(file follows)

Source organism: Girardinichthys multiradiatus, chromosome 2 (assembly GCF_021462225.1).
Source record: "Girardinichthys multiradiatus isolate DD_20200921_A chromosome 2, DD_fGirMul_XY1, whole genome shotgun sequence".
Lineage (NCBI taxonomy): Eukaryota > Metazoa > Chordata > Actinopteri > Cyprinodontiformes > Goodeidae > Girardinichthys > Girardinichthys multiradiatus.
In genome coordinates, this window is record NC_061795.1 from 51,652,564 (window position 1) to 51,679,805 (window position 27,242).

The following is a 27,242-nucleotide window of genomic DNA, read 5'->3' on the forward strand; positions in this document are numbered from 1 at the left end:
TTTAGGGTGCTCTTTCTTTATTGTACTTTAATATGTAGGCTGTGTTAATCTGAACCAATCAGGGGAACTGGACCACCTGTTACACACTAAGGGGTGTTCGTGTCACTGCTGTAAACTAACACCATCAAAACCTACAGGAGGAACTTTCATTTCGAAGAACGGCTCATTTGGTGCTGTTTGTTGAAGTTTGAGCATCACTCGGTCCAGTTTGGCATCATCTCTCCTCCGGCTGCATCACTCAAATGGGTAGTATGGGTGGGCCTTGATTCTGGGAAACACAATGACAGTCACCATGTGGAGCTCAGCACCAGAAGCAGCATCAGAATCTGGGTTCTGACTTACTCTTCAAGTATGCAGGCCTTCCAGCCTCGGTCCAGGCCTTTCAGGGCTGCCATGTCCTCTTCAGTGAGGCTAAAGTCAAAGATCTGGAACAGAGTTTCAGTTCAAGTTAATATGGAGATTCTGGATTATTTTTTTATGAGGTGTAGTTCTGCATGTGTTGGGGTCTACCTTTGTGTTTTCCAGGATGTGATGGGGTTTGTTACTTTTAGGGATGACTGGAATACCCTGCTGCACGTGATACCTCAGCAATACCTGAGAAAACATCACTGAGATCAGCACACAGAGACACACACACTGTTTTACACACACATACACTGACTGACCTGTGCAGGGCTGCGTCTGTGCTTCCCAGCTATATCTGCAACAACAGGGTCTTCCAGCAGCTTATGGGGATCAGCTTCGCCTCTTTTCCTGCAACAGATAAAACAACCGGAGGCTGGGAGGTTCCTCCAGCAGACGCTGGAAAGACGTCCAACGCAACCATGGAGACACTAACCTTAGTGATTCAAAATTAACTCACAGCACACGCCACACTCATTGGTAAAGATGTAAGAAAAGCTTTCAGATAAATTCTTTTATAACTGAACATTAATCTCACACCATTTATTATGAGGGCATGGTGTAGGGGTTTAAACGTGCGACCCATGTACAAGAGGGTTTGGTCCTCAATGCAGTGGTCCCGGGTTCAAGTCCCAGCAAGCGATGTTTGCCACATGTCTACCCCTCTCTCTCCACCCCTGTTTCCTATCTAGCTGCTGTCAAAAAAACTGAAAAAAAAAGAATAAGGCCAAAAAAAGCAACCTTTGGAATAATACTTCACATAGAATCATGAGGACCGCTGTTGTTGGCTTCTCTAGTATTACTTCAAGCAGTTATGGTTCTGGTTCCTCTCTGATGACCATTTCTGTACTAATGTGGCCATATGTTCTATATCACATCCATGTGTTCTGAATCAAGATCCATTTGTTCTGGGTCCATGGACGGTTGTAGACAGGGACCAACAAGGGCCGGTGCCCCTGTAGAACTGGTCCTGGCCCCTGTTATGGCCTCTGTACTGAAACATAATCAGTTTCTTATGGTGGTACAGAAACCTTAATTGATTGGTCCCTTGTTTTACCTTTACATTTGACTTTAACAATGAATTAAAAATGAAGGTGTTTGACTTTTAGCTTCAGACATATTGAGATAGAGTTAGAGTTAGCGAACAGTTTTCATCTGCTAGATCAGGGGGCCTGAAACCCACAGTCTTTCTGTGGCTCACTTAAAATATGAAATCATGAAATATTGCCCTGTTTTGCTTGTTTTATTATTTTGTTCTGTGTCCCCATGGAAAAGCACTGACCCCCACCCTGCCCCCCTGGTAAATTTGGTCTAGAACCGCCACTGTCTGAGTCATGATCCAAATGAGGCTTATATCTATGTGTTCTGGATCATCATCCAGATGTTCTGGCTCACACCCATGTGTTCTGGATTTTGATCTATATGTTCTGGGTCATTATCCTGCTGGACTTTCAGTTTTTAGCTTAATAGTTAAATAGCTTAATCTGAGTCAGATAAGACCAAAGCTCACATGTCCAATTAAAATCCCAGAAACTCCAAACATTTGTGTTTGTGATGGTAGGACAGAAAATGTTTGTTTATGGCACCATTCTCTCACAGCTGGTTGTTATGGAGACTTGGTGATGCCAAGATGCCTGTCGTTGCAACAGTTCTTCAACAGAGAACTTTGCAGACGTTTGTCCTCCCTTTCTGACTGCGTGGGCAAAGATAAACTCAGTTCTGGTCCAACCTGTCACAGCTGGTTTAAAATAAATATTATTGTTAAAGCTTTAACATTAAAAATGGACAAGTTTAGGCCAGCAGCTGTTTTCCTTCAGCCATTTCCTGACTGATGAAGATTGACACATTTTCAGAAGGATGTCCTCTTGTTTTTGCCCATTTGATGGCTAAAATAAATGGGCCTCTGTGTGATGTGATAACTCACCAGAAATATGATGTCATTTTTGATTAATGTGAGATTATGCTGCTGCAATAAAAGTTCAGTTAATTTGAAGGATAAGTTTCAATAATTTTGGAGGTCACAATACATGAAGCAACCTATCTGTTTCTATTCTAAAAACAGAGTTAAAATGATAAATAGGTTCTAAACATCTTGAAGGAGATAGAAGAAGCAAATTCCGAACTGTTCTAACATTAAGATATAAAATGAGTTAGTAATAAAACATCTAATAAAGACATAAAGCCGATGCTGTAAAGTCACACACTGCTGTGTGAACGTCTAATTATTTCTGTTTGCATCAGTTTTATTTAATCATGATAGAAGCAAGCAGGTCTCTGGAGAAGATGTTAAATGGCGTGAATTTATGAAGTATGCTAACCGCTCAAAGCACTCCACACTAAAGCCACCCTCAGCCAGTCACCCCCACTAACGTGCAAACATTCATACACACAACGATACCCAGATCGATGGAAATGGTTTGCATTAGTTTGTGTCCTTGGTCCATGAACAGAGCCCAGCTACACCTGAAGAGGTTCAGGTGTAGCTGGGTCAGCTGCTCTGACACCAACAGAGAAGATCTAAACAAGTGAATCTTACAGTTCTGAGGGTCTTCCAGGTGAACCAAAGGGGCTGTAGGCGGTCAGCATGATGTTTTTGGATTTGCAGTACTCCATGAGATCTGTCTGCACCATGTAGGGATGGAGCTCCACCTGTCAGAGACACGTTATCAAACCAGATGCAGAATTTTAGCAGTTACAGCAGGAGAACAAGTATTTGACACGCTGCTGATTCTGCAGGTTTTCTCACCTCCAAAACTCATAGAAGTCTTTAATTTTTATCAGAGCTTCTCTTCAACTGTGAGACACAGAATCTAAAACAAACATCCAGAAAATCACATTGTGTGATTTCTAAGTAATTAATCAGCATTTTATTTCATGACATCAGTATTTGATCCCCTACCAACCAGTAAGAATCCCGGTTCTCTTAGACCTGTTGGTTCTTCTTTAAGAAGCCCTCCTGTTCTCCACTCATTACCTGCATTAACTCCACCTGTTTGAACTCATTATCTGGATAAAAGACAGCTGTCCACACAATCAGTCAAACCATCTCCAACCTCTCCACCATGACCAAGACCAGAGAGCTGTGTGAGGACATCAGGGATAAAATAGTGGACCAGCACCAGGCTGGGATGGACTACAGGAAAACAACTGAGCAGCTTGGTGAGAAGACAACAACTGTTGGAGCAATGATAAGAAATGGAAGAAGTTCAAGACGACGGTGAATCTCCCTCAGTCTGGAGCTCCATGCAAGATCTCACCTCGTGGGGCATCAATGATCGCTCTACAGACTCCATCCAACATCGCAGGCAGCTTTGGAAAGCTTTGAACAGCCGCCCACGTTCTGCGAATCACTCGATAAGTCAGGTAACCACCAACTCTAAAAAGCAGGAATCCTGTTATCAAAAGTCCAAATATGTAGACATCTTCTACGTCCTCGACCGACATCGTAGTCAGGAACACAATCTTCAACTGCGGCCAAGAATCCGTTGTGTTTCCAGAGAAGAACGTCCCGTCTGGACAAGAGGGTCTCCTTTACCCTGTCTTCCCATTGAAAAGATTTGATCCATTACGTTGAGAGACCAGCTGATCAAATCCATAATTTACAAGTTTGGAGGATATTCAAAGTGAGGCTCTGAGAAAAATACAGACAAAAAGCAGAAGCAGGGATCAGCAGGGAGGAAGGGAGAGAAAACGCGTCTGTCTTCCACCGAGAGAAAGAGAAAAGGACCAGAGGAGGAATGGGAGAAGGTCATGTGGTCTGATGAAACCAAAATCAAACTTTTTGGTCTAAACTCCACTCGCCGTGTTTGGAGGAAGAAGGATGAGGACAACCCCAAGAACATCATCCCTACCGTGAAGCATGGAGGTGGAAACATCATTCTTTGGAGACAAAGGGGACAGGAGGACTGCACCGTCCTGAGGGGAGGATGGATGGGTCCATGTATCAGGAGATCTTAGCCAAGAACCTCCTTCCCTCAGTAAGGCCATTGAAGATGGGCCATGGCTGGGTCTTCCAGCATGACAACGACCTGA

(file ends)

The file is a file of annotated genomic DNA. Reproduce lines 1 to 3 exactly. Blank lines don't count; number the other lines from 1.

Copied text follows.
Source organism: Girardinichthys multiradiatus, chromosome 2 (assembly GCF_021462225.1).
Source record: "Girardinichthys multiradiatus isolate DD_20200921_A chromosome 2, DD_fGirMul_XY1, whole genome shotgun sequence".
Lineage (NCBI taxonomy): Eukaryota > Metazoa > Chordata > Actinopteri > Cyprinodontiformes > Goodeidae > Girardinichthys > Girardinichthys multiradiatus.